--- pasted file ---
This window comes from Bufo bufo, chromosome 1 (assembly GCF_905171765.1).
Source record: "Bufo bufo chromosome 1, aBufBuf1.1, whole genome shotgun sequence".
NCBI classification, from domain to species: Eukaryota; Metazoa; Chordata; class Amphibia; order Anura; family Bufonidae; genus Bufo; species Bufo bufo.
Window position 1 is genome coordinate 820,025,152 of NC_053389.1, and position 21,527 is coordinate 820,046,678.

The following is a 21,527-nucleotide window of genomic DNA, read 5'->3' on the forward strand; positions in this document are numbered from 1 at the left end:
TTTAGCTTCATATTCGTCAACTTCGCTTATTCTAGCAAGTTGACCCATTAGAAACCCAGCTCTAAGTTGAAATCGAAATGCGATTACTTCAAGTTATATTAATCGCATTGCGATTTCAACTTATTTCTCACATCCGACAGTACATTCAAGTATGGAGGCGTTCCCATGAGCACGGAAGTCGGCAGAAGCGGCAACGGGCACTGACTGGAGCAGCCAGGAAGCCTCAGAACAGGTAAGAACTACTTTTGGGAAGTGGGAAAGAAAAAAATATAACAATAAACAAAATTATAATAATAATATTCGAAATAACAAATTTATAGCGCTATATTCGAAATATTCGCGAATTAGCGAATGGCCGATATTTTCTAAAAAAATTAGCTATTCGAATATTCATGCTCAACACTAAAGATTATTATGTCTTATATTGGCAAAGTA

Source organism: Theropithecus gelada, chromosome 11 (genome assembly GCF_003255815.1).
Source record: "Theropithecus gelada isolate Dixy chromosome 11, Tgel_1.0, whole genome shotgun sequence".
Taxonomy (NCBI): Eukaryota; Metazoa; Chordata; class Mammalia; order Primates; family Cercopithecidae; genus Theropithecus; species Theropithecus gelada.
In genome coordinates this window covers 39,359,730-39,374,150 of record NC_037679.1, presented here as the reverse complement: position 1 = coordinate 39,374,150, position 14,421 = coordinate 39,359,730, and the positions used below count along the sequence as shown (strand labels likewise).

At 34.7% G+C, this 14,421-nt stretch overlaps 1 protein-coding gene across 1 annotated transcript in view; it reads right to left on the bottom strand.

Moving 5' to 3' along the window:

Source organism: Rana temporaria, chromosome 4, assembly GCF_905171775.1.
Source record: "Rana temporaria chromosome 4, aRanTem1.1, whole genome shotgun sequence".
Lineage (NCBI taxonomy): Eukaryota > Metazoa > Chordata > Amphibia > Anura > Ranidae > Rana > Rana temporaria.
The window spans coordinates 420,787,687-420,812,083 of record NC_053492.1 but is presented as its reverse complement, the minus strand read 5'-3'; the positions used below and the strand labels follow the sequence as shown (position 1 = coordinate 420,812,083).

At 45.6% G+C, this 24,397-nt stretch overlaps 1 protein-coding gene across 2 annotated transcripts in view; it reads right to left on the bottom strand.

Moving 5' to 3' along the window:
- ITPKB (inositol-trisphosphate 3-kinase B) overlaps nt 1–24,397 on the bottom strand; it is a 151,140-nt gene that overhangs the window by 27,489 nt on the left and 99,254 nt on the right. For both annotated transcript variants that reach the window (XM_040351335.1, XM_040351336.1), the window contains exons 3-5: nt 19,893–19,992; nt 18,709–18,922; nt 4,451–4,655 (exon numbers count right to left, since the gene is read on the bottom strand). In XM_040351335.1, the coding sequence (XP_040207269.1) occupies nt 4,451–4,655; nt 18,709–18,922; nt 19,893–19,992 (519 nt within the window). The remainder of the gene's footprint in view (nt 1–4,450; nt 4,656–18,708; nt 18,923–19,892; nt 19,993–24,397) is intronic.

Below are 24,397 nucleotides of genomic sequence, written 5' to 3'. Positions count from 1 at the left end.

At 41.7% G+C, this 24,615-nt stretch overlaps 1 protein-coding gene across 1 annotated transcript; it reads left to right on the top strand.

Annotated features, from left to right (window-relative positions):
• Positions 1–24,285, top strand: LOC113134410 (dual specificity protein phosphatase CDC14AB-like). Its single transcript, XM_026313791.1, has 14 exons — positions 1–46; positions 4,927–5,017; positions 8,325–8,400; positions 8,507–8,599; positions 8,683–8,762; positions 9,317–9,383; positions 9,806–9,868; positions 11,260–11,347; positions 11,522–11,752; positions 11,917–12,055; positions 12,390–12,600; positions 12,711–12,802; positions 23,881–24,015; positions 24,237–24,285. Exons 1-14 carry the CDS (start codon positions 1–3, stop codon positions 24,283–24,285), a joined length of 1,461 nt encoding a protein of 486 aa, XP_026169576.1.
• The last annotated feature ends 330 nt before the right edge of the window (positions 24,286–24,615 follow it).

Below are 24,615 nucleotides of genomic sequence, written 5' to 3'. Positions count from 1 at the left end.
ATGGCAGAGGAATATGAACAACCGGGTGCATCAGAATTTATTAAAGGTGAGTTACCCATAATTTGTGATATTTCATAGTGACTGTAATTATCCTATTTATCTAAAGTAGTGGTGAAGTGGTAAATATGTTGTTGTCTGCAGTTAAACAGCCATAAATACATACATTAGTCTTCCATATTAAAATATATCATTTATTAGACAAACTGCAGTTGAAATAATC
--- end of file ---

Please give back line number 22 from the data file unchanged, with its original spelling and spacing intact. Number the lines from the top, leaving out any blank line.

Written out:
Annotated features, from left to right (window-relative positions):